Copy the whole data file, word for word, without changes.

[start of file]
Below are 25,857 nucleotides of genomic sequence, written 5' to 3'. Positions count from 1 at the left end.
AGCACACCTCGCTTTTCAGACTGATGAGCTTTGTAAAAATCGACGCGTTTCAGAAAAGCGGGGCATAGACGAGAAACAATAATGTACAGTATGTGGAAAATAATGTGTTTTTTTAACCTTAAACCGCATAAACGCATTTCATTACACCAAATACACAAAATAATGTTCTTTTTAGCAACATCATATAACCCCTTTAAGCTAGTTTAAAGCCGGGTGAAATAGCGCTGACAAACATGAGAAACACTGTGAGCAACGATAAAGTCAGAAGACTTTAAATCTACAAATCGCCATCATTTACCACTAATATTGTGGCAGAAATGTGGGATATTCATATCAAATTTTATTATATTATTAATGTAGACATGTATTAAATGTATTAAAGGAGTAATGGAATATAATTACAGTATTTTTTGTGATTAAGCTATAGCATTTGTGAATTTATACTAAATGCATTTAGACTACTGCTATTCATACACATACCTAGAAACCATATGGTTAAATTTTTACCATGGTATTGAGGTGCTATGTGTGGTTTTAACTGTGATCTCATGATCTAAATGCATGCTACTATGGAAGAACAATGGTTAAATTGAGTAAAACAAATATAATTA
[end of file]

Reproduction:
Below are 25,857 nucleotides of genomic sequence, written 5' to 3'. Positions count from 1 at the left end.
AGCACACCTCGCTTTTCAGACTGATGAGCTTTGTAAAAATCGACGCGTTTCAGAAAAGCGGGGCATAGACGAGAAACAATAATGTACAGTATGTGGAAAATAATGTGTTTTTTTAACCTTAAACCGCATAAACGCATTTCATTACACCAAATACACAAAATAATGTTCTTTTTAGCAACATCATATAACCCCTTTAAGCTAGTTTAAAGCCGGGTGAAATAGCGCTGACAAACATGAGAAACACTGTGAGCAACGATAAAGTCAGAAGACTTTAAATCTACAAATCGCCATCATTTACCACTAATATTGTGGCAGAAATGTGGGATATTCATATCAAATTTTATTATATTATTAATGTAGACATGTATTAAATGTATTAAAGGAGTAATGGAATATAATTACAGTATTTTTTGTGATTAAGCTATAGCATTTGTGAATTTATACTAAATGCATTTAGACTACTGCTATTCATACACATACCTAGAAACCATATGGTTAAATTTTTACCATGGTATTGAGGTGCTATGTGTGGTTTTAACTGTGATCTCATGATCTAAATGCATGCTACTATGGAAGAACAATGGTTAAATTGAGTAAAACAAATATAATTA